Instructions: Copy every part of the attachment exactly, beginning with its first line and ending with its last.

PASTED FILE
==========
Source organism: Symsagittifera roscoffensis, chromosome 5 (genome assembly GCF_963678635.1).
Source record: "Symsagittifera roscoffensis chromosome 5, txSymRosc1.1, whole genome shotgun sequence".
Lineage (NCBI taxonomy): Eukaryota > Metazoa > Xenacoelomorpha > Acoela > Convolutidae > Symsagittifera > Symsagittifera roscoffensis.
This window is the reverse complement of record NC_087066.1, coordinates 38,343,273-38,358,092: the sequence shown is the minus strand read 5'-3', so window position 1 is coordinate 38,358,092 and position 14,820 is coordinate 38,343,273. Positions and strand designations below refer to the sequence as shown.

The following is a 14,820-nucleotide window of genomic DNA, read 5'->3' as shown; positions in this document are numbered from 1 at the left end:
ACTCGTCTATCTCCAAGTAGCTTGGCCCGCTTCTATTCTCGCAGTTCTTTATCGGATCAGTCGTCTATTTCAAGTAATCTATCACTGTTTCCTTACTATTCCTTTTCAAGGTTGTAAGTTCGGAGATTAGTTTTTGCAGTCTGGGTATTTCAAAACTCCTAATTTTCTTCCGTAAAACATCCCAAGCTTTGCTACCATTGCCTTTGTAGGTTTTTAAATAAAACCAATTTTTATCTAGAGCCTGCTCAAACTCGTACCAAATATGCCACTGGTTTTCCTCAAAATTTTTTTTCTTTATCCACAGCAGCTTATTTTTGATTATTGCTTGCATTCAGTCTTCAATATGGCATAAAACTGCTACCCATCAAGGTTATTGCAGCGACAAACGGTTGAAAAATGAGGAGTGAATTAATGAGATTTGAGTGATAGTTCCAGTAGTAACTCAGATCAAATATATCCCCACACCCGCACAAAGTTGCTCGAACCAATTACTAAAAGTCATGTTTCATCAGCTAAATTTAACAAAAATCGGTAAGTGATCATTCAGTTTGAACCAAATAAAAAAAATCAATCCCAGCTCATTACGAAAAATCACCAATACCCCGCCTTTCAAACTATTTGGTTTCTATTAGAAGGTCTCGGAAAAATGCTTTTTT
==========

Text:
Source organism: Symsagittifera roscoffensis, chromosome 5 (genome assembly GCF_963678635.1).
Source record: "Symsagittifera roscoffensis chromosome 5, txSymRosc1.1, whole genome shotgun sequence".
Lineage (NCBI taxonomy): Eukaryota > Metazoa > Xenacoelomorpha > Acoela > Convolutidae > Symsagittifera > Symsagittifera roscoffensis.
This window is the reverse complement of record NC_087066.1, coordinates 38,343,273-38,358,092: the sequence shown is the minus strand read 5'-3', so window position 1 is coordinate 38,358,092 and position 14,820 is coordinate 38,343,273. Positions and strand designations below refer to the sequence as shown.

The following is a 14,820-nucleotide window of genomic DNA, read 5'->3' as shown; positions in this document are numbered from 1 at the left end:
ACTCGTCTATCTCCAAGTAGCTTGGCCCGCTTCTATTCTCGCAGTTCTTTATCGGATCAGTCGTCTATTTCAAGTAATCTATCACTGTTTCCTTACTATTCCTTTTCAAGGTTGTAAGTTCGGAGATTAGTTTTTGCAGTCTGGGTATTTCAAAACTCCTAATTTTCTTCCGTAAAACATCCCAAGCTTTGCTACCATTGCCTTTGTAGGTTTTTAAATAAAACCAATTTTTATCTAGAGCCTGCTCAAACTCGTACCAAATATGCCACTGGTTTTCCTCAAAATTTTTTTTCTTTATCCACAGCAGCTTATTTTTGATTATTGCTTGCATTCAGTCTTCAATATGGCATAAAACTGCTACCCATCAAGGTTATTGCAGCGACAAACGGTTGAAAAATGAGGAGTGAATTAATGAGATTTGAGTGATAGTTCCAGTAGTAACTCAGATCAAATATATCCCCACACCCGCACAAAGTTGCTCGAACCAATTACTAAAAGTCATGTTTCATCAGCTAAATTTAACAAAAATCGGTAAGTGATCATTCAGTTTGAACCAAATAAAAAAAATCAATCCCAGCTCATTACGAAAAATCACCAATACCCCGCCTTTCAAACTATTTGGTTTCTATTAGAAGGTCTCGGAAAAATGCTTTTTT